- The Pac-12 is staying at 12 teams. Why did they suddenly decide to stop the expansion train and in doing so, possibly save the Big XII? Blame Texas, or more so, their inability to share revenue from the Longhorn Network with the rest of the league. It’s okay though, Texas prefers the ACC anyway.
- So what does that mean for the rest of the conference? Before the Pac-16 exploded, Missouri claimed they had an informal offer to join the SEC. The next day, the SEC says not so much. Meanwhile, Oklahoma makes a list of demands to stay in the Big XII, including firing commissioner Dan Bebbe. They got that wish, although something tells me this whole fiasco, you know, his conference nearly disbanding, was probably going to cost him his job anyway.
- West Virginia still wants out of the Big East, but it appears they can’t quite get into the ACC or SEC. Meanwhile, UCONN is reminding people that they haven’t made any pledges to the Big East. But it’s all okay, becuase East Carolina has applied to the Big East. That’ll fill the void.
- Syracuse and Pittsburgh may want to hold on before adding ACC logos to their jerseys. Pete Thamel of the New York Times is reporting that the Big East will hold the two schools to their exit contract, meaning the teams will not be able to join the ACC until June 2014.
- West Virginia has officially submitted an application to the SEC. Does that mean they’re gone? Did you really just ask that?
- No shock here, but the board of Regents at both Texas and Oklahoma have given their respective school presidents permission to seek another conference. Oklahoma State’s Board of Regents is meeting Wednesday. Wonder what that could be about?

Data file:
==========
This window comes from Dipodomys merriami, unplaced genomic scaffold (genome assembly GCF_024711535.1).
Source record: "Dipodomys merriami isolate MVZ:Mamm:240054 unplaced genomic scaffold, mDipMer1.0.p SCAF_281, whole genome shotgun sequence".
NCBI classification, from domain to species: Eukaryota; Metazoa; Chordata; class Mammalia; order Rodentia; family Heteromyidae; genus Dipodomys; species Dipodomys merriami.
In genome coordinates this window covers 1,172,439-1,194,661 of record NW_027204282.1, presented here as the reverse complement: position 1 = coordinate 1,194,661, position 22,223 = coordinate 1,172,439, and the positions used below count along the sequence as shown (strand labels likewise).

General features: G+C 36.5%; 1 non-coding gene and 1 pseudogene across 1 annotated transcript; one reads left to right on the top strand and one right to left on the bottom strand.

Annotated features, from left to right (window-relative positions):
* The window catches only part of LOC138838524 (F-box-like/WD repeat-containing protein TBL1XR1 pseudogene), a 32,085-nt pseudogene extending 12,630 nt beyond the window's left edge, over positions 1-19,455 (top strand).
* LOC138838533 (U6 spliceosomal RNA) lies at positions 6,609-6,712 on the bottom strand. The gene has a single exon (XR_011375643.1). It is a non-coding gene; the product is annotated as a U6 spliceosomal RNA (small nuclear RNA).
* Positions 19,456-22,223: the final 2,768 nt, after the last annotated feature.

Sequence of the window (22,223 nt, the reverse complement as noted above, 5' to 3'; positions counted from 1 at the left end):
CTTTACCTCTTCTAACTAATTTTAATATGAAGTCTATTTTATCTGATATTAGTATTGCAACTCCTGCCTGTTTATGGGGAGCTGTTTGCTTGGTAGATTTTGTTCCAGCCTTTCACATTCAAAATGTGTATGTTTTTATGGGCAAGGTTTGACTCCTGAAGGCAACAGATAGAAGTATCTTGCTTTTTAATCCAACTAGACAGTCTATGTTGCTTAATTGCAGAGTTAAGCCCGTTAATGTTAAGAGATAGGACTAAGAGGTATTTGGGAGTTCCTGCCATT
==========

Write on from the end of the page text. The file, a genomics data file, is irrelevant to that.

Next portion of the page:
- In the “out of left field” category, the Mountain West Conference is talking with Conference USA about making a ‘super duper’ conference of 22-24 teams to get an automatic BCS berth. Dennis Dodd wants to call it the “Big Country” conference. I will instead call it by it’s proper name, the “Bless their little hearts” conference.
- Pittsburgh and Syracuse are joining the ACC, but one U.S. Congressman has something to say about it. Not that they’ll be able to do anything about it. (*cough* BCS *cough*)
- Texas and Oklahoma are looking the rip the last leg the Big XII is standing on by heading to the Pac-12.
- Where does that leave the rest of the Big XII? Texas Tech and Oklahoma State could also be heading west to the Pac 12, though it seems less definite than those other in-state schools. According to many, including New York Times columnist Pete Thamel, Missouri is the likely 1st pick if the SEC expands past 13. This only leaves 2 teams from Kansas, Iowa St., and Baylor. Not much of a conference. If only there was a 16-team super conference falling apart. Oh wait…
- Speaking of the Big East, TCU might be regretting it’s move to a “BCS” conference. UConn is wanting to join rival Syracuse in the ACC. West Virgina issues a statement saying they will “remain a national player,” but fails to mention the Big East anywhere during this statement. And Rutgers, watching their conference crumble around them, is trying to use their New York City connection to go, well, anywhere.
- The Big 10 seems to be sitting this round out, as their commissioner says no change is imminent. Okay, sure. We’ll buy that for now.
I think at this point, there’s no question that one of the “Big 6” conferences is going to fold / combine. The most likely scenario seems to be a Big XII / Big East combination. Right now, here’s how the conference’s could be stacked.
Pac 12 – 16 teams (With Texas, OU, OK. St., Texas Tech)
SEC – 14 teams (With A&M, Missouri)
ACC – 16 teams (With Syracuse, Pittsburgh, UConn, Rutgers?)
Big 10 – 12 teams
Big East / Big XII – 18 teams? (Unlikely…2 probably get left out somehow, or end up in the SEC / Big 10)
So will any of this effect the OVC? Probably, although not directly. The entire idea behind “super conferences” is that the rich get richer, essentially. There’s more money (especially on the football side) for these conferences than the current system, or they wouldn’t be happening, plain and simple. If you’re looking for something to create a larger divide between mid-majors and the BCS schools, here you go. It means a larger recruiting average for these teams, more TV coverage (if such a thing is possible, actually) and more media coverage. Yeah, there’s disadvantages, but far outweighed by the advantages. (i.e. THE MONEY)
By the way, think the OVC is done expanding? Un-like-ly.